Whether a piece of information is private, proprietary, or sensitive to national security, systems owners and users have little guarantees about where their information resides or of its movements between systems. When a user enters information on a phone, for example, it is difficult to provably track that the data remains on the phone or whether it is uploaded to a server beyond the device. The national defense and security communities are similarly left with few options when it comes to ensuring that sensitive information is appropriately isolated, particularly when it’s loaded to an internet-connected system.
“As cloud systems proliferate, most people still have some information that they want to physically track – not just entrust to the ether,” said Walter Weiss, DARPA program manager. “Users should be able to trust their devices to keep their information private and isolated.”
Keeping a system completely disconnected from all means of information transfer is an unrealistic security tactic. Modern computing systems must be able to communicate with other systems, including those with different security requirements. Today, commercial and defense organizations often leverage a series of air-gaps, or breaks between systems, to keep the most sensitive computing devices and information secure. However, interfaces to such air-gapped systems are typically added in after the fact and are exceedingly complex, placing undue burden on systems operators as they implement or manage them.
To create scalable solutions that provide safe, verifiable methods of tracking information and communications between systems, DARPA launched the Guaranteed Architecture for Physical Security (GAPS) program. The goal of GAPS is to develop hardware and software architectures that can provide physically provable guarantees around high-risk transactions, or where data moves between systems of different security levels. DARPA wants to ensure that these transactions are isolated and that the systems they move across are enabled with the necessary data security assertions. The intended outputs of this program are hardware and software co-design tools that allow data separation requirements to be defined during design, and protections that can be physically enforced at system runtime.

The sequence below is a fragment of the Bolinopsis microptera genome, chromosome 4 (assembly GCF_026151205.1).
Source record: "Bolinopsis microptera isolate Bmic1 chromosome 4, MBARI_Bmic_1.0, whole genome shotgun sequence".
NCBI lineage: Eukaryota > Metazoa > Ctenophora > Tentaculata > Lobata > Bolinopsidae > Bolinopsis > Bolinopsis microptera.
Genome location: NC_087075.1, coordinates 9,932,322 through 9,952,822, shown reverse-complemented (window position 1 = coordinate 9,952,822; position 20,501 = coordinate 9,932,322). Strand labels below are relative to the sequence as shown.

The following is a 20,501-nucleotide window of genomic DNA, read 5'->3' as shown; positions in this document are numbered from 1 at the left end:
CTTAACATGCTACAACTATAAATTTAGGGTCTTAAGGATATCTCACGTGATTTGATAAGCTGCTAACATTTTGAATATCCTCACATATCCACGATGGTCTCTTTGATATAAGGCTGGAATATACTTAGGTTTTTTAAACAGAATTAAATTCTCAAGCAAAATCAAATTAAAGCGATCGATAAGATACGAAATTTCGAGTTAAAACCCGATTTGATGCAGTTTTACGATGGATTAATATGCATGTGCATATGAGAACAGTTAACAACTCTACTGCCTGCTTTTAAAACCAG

GAPS is divided into three research areas that will address: 1) the creation of hardware components and interfaces; 2) the development of software co-design tools; and, 3) the integration of these components and tools, as well as their validation against exemplar Department of Defense (DoD) systems. The new hardware components and interfaces are designed to provide system designers with a library of hardware tools to securely isolate data during transactions. The software co-design tools could someday allow developers to easily employ GAPS hardware components without requiring changes to their existing development processes and frameworks. Finally, the integration and validation of the hardware and software architectures on DoD systems could be used to demonstrate the capability and maturity of the GAPS approach for the kinds of problems DoD system integrators currently face, and expect to see in the future.
Commercializing the resulting technologies is also an objective of the program. The verifiable security properties created under GAPS may also help create safer commercial systems that could be used for preserving proprietary information and protecting consumer privacy.
GAPS is part of the second phase of DARPA’s Electronics Resurgence Initiative (ERI) – a five-year, upwards of $1.5 billion investment in the future of domestic, U.S. government and defense electronics systems. Under ERI Phase II, DARPA is exploring the development of trusted electronics components, including the advancement of electronics that can enforce security and privacy protections. GAPS will help address the DoD’s unique requirements for assured electronics while helping to move forward ERI’s broader mission of creating a more robust, secure and heavily automated electronics industry.